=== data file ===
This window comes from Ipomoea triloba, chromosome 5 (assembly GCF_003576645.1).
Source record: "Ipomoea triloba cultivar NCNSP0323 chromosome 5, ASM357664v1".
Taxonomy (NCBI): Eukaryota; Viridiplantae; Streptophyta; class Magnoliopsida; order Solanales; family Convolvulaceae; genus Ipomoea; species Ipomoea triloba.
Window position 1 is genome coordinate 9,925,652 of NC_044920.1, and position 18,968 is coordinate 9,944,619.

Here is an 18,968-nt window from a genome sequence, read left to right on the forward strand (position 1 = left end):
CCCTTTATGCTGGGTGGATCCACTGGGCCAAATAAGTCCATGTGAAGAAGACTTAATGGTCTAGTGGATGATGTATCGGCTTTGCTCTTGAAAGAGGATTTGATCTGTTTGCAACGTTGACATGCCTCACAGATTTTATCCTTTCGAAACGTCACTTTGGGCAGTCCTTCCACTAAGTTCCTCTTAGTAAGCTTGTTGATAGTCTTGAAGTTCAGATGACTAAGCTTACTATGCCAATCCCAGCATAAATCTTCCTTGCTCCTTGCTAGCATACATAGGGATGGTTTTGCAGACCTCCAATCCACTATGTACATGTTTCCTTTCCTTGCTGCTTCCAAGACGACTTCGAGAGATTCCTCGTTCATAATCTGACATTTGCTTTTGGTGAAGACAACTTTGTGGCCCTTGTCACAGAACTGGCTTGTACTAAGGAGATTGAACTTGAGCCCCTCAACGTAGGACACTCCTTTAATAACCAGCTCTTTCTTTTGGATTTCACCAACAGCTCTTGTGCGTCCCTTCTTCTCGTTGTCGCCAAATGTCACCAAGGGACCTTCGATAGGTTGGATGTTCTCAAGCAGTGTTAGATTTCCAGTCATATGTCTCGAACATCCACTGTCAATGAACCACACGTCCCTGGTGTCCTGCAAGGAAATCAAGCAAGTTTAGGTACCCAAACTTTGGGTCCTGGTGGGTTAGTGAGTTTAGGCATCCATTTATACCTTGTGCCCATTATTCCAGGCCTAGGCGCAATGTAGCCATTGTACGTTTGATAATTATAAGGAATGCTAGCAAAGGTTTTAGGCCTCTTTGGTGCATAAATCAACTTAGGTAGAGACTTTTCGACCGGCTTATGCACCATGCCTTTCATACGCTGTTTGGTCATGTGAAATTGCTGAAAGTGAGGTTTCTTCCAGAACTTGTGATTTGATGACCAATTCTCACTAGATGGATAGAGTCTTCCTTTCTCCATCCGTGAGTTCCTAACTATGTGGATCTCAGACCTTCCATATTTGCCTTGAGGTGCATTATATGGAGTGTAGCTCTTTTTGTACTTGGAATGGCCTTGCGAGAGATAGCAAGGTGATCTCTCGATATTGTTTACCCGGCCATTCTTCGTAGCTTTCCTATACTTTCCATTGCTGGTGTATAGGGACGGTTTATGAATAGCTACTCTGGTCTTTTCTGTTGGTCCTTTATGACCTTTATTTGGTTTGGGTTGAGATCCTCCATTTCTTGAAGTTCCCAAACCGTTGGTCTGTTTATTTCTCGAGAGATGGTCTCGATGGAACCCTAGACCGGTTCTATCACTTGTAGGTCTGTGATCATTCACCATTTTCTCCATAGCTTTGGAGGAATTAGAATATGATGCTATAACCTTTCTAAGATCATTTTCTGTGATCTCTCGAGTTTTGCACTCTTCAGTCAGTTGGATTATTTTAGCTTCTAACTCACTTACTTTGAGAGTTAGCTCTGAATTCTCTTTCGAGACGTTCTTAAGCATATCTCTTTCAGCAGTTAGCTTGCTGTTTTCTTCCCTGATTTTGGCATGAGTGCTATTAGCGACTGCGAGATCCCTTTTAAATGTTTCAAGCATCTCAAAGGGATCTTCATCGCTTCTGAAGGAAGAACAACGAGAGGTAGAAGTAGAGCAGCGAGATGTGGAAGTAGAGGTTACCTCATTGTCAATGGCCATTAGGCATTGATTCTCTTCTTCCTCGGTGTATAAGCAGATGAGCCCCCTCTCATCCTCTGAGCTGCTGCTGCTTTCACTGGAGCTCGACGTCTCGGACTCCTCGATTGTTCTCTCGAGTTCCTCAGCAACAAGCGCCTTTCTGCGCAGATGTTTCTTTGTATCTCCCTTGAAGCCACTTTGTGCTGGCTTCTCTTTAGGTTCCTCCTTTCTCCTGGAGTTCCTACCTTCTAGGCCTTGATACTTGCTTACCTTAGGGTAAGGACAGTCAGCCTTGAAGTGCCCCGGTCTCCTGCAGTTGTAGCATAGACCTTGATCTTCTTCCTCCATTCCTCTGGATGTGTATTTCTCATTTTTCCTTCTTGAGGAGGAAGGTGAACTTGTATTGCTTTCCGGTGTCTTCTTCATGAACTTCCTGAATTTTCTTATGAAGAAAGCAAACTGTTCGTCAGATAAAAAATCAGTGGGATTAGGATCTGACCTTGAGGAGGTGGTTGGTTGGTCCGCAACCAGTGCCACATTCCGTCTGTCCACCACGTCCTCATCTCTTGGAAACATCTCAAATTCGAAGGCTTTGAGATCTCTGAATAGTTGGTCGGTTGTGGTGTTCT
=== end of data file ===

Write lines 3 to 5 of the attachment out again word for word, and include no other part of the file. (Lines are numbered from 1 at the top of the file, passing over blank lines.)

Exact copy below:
Taxonomy (NCBI): Eukaryota; Viridiplantae; Streptophyta; class Magnoliopsida; order Solanales; family Convolvulaceae; genus Ipomoea; species Ipomoea triloba.
Window position 1 is genome coordinate 9,925,652 of NC_044920.1, and position 18,968 is coordinate 9,944,619.

Here is an 18,968-nt window from a genome sequence, read left to right on the forward strand (position 1 = left end):